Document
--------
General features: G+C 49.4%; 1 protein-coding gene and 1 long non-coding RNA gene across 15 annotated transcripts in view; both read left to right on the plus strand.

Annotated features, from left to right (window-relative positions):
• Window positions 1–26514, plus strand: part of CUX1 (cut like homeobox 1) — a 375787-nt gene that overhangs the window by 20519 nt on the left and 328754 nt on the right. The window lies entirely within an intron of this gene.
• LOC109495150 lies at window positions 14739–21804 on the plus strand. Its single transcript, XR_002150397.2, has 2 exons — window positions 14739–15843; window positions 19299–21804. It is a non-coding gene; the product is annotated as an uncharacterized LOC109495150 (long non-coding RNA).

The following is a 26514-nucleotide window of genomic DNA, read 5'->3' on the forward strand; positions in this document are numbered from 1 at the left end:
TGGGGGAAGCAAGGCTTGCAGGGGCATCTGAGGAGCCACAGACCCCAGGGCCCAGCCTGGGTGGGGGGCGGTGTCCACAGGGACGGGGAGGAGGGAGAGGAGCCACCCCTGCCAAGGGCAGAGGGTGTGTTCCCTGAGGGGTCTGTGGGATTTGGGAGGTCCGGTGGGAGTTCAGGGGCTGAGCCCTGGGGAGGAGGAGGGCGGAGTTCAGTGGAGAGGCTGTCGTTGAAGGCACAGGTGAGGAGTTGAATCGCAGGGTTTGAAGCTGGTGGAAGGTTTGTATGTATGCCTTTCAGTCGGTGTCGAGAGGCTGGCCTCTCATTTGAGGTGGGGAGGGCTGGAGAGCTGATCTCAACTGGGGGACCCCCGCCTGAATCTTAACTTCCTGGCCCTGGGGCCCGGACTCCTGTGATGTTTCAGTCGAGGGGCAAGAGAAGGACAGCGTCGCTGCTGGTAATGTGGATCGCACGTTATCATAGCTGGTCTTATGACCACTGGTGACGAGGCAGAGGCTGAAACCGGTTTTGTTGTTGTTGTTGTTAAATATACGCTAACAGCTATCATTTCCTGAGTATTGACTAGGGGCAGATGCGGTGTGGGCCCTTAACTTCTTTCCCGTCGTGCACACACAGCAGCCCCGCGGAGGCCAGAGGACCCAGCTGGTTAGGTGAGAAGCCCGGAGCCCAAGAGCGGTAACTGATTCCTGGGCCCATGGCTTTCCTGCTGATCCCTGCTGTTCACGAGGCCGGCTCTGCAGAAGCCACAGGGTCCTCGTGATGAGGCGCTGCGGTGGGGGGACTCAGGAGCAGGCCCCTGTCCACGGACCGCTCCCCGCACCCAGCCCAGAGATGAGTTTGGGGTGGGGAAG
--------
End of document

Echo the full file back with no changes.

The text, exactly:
General features: G+C 49.4%; 1 protein-coding gene and 1 long non-coding RNA gene across 15 annotated transcripts in view; both read left to right on the plus strand.

Annotated features, from left to right (window-relative positions):
• Window positions 1–26514, plus strand: part of CUX1 (cut like homeobox 1) — a 375787-nt gene that overhangs the window by 20519 nt on the left and 328754 nt on the right. The window lies entirely within an intron of this gene.
• LOC109495150 lies at window positions 14739–21804 on the plus strand. Its single transcript, XR_002150397.2, has 2 exons — window positions 14739–15843; window positions 19299–21804. It is a non-coding gene; the product is annotated as an uncharacterized LOC109495150 (long non-coding RNA).

The following is a 26514-nucleotide window of genomic DNA, read 5'->3' on the forward strand; positions in this document are numbered from 1 at the left end:
TGGGGGAAGCAAGGCTTGCAGGGGCATCTGAGGAGCCACAGACCCCAGGGCCCAGCCTGGGTGGGGGGCGGTGTCCACAGGGACGGGGAGGAGGGAGAGGAGCCACCCCTGCCAAGGGCAGAGGGTGTGTTCCCTGAGGGGTCTGTGGGATTTGGGAGGTCCGGTGGGAGTTCAGGGGCTGAGCCCTGGGGAGGAGGAGGGCGGAGTTCAGTGGAGAGGCTGTCGTTGAAGGCACAGGTGAGGAGTTGAATCGCAGGGTTTGAAGCTGGTGGAAGGTTTGTATGTATGCCTTTCAGTCGGTGTCGAGAGGCTGGCCTCTCATTTGAGGTGGGGAGGGCTGGAGAGCTGATCTCAACTGGGGGACCCCCGCCTGAATCTTAACTTCCTGGCCCTGGGGCCCGGACTCCTGTGATGTTTCAGTCGAGGGGCAAGAGAAGGACAGCGTCGCTGCTGGTAATGTGGATCGCACGTTATCATAGCTGGTCTTATGACCACTGGTGACGAGGCAGAGGCTGAAACCGGTTTTGTTGTTGTTGTTGTTAAATATACGCTAACAGCTATCATTTCCTGAGTATTGACTAGGGGCAGATGCGGTGTGGGCCCTTAACTTCTTTCCCGTCGTGCACACACAGCAGCCCCGCGGAGGCCAGAGGACCCAGCTGGTTAGGTGAGAAGCCCGGAGCCCAAGAGCGGTAACTGATTCCTGGGCCCATGGCTTTCCTGCTGATCCCTGCTGTTCACGAGGCCGGCTCTGCAGAAGCCACAGGGTCCTCGTGATGAGGCGCTGCGGTGGGGGGACTCAGGAGCAGGCCCCTGTCCACGGACCGCTCCCCGCACCCAGCCCAGAGATGAGTTTGGGGTGGGGAAG